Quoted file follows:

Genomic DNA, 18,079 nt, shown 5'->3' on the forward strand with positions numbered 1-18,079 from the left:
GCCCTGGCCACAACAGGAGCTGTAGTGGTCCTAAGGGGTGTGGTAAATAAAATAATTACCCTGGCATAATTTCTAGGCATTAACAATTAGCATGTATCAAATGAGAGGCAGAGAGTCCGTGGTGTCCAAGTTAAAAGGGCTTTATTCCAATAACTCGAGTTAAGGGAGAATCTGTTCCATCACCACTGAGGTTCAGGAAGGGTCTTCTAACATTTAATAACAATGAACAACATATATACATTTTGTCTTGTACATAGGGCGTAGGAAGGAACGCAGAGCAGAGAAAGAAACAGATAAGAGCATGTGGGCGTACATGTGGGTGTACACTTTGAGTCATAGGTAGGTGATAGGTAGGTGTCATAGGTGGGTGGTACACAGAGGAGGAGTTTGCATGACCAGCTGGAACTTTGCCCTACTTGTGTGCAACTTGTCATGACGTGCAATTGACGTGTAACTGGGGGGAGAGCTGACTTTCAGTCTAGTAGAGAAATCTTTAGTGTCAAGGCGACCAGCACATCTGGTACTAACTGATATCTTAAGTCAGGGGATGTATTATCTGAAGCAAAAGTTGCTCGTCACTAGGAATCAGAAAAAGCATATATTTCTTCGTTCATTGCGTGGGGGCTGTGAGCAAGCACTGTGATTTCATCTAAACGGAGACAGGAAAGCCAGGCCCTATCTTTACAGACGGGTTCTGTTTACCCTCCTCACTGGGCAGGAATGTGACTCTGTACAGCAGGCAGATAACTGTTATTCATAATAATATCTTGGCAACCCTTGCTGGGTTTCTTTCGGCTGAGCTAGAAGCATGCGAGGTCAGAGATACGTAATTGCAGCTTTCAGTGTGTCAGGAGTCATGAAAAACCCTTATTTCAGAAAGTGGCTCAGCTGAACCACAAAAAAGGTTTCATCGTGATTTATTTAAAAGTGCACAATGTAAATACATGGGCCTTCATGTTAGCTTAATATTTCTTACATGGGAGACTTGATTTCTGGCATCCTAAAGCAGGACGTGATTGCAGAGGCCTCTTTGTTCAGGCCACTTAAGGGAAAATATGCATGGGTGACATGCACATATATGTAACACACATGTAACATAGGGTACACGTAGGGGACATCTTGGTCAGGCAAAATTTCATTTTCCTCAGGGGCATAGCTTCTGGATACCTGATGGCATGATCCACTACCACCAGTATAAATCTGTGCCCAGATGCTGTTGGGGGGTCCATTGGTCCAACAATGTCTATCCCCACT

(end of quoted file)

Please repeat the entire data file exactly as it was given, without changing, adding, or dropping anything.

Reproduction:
Genomic DNA, 18,079 nt, shown 5'->3' on the forward strand with positions numbered 1-18,079 from the left:
GCCCTGGCCACAACAGGAGCTGTAGTGGTCCTAAGGGGTGTGGTAAATAAAATAATTACCCTGGCATAATTTCTAGGCATTAACAATTAGCATGTATCAAATGAGAGGCAGAGAGTCCGTGGTGTCCAAGTTAAAAGGGCTTTATTCCAATAACTCGAGTTAAGGGAGAATCTGTTCCATCACCACTGAGGTTCAGGAAGGGTCTTCTAACATTTAATAACAATGAACAACATATATACATTTTGTCTTGTACATAGGGCGTAGGAAGGAACGCAGAGCAGAGAAAGAAACAGATAAGAGCATGTGGGCGTACATGTGGGTGTACACTTTGAGTCATAGGTAGGTGATAGGTAGGTGTCATAGGTGGGTGGTACACAGAGGAGGAGTTTGCATGACCAGCTGGAACTTTGCCCTACTTGTGTGCAACTTGTCATGACGTGCAATTGACGTGTAACTGGGGGGAGAGCTGACTTTCAGTCTAGTAGAGAAATCTTTAGTGTCAAGGCGACCAGCACATCTGGTACTAACTGATATCTTAAGTCAGGGGATGTATTATCTGAAGCAAAAGTTGCTCGTCACTAGGAATCAGAAAAAGCATATATTTCTTCGTTCATTGCGTGGGGGCTGTGAGCAAGCACTGTGATTTCATCTAAACGGAGACAGGAAAGCCAGGCCCTATCTTTACAGACGGGTTCTGTTTACCCTCCTCACTGGGCAGGAATGTGACTCTGTACAGCAGGCAGATAACTGTTATTCATAATAATATCTTGGCAACCCTTGCTGGGTTTCTTTCGGCTGAGCTAGAAGCATGCGAGGTCAGAGATACGTAATTGCAGCTTTCAGTGTGTCAGGAGTCATGAAAAACCCTTATTTCAGAAAGTGGCTCAGCTGAACCACAAAAAAGGTTTCATCGTGATTTATTTAAAAGTGCACAATGTAAATACATGGGCCTTCATGTTAGCTTAATATTTCTTACATGGGAGACTTGATTTCTGGCATCCTAAAGCAGGACGTGATTGCAGAGGCCTCTTTGTTCAGGCCACTTAAGGGAAAATATGCATGGGTGACATGCACATATATGTAACACACATGTAACATAGGGTACACGTAGGGGACATCTTGGTCAGGCAAAATTTCATTTTCCTCAGGGGCATAGCTTCTGGATACCTGATGGCATGATCCACTACCACCAGTATAAATCTGTGCCCAGATGCTGTTGGGGGGTCCATTGGTCCAACAATGTCTATCCCCACT